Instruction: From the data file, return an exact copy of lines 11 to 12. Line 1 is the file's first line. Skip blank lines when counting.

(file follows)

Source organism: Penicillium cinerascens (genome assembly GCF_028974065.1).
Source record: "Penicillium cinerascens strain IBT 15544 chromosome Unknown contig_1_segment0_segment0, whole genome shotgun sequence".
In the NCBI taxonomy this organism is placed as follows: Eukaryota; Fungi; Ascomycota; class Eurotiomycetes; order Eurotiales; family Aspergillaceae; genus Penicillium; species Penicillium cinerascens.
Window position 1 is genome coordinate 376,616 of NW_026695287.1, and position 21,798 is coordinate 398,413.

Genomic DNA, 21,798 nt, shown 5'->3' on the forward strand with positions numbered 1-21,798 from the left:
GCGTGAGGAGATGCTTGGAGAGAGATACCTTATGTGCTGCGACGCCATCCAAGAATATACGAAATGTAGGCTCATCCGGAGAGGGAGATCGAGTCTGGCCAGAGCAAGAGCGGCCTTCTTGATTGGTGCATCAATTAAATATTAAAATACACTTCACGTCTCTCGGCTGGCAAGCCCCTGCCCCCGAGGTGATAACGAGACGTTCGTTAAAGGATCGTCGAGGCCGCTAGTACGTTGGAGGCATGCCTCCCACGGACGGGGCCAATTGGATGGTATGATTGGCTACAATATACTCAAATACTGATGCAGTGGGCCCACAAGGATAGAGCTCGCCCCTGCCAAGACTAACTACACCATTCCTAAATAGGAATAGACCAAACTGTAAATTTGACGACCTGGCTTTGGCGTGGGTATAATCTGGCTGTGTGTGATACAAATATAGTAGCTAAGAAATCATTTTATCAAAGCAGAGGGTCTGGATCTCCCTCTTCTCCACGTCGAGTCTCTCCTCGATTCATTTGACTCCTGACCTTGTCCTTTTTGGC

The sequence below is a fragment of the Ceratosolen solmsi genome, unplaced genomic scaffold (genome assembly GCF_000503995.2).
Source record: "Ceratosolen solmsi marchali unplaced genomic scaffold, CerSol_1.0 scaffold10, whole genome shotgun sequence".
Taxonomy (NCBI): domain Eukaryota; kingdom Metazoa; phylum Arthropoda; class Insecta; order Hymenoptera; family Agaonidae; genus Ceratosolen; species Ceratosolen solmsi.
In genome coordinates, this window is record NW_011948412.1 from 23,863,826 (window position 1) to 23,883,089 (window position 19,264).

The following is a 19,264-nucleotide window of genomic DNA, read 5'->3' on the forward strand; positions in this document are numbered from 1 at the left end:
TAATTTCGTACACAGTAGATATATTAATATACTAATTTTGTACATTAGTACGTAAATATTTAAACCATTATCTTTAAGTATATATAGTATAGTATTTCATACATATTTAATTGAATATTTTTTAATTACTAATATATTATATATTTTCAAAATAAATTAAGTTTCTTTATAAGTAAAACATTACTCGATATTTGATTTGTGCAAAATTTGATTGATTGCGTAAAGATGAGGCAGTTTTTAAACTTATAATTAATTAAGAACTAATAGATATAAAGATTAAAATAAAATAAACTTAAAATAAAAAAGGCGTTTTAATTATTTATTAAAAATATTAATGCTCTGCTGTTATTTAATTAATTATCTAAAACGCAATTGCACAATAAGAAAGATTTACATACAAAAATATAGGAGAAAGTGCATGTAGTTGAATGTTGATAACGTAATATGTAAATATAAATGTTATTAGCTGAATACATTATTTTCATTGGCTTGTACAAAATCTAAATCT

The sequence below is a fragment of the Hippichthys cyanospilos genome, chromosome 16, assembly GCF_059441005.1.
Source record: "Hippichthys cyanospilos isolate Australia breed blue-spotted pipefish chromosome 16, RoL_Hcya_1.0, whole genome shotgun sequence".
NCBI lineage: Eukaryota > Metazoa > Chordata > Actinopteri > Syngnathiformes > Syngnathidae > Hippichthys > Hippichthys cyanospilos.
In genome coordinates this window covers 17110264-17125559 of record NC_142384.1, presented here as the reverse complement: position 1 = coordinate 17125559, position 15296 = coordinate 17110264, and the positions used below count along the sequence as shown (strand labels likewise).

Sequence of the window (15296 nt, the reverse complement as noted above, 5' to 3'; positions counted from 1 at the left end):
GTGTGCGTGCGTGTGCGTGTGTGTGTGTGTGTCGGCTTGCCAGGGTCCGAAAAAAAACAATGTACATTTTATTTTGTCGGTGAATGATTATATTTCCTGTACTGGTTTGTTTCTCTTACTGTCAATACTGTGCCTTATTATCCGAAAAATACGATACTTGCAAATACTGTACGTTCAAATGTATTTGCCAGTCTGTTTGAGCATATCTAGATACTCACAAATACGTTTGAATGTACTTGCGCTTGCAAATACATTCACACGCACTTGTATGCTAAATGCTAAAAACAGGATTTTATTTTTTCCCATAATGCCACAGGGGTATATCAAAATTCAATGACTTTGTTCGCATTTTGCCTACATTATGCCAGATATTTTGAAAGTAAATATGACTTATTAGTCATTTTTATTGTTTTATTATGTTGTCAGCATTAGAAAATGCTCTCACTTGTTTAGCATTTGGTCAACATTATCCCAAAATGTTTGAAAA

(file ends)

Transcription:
The following is a 19,264-nucleotide window of genomic DNA, read 5'->3' on the forward strand; positions in this document are numbered from 1 at the left end:
TAATTTCGTACACAGTAGATATATTAATATACTAATTTTGTACATTAGTACGTAAATATTTAAACCATTATCTTTAAGTATATATAGTATAGTATTTCATACATATTTAATTGAATATTTTTTAATTACTAATATATTATATATTTTCAAAATAAATTAAGTTTCTTTATAAGTAAAACATTACTCGATATTTGATTTGTGCAAAATTTGATTGATTGCGTAAAGATGAGGCAGTTTTTAAACTTATAATTAATTAAGAACTAATAGATATAAAGATTAAAATAAAATAAACTTAAAATAAAAAAGGCGTTTTAATTATTTATTAAAAATATTAATGCTCTGCTGTTATTTAATTAATTATCTAAAACGCAATTGCACAATAAGAAAGATTTACATACAAAAATATAGGAGAAAGTGCATGTAGTTGAATGTTGATAACGTAATATGTAAATATAAATGTTATTAGCTGAATACATTATTTTCATTGGCTTGTACAAAATCTAAATCT